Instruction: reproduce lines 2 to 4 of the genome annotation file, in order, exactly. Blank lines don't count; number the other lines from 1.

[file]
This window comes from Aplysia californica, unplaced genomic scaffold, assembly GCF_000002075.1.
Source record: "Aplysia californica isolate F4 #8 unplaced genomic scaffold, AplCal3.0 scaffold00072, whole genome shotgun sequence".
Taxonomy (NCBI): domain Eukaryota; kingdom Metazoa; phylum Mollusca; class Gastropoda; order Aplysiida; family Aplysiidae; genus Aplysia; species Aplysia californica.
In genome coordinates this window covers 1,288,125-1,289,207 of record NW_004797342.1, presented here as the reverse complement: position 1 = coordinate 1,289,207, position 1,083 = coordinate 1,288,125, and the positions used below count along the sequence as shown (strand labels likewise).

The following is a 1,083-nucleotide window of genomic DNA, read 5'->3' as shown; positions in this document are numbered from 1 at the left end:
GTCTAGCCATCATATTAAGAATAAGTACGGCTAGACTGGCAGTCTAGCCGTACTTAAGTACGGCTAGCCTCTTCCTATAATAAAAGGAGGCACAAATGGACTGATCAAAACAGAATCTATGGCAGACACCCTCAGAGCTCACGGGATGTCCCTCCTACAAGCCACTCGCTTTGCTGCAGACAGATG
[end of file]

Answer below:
Source record: "Aplysia californica isolate F4 #8 unplaced genomic scaffold, AplCal3.0 scaffold00072, whole genome shotgun sequence".
Taxonomy (NCBI): domain Eukaryota; kingdom Metazoa; phylum Mollusca; class Gastropoda; order Aplysiida; family Aplysiidae; genus Aplysia; species Aplysia californica.
In genome coordinates this window covers 1,288,125-1,289,207 of record NW_004797342.1, presented here as the reverse complement: position 1 = coordinate 1,289,207, position 1,083 = coordinate 1,288,125, and the positions used below count along the sequence as shown (strand labels likewise).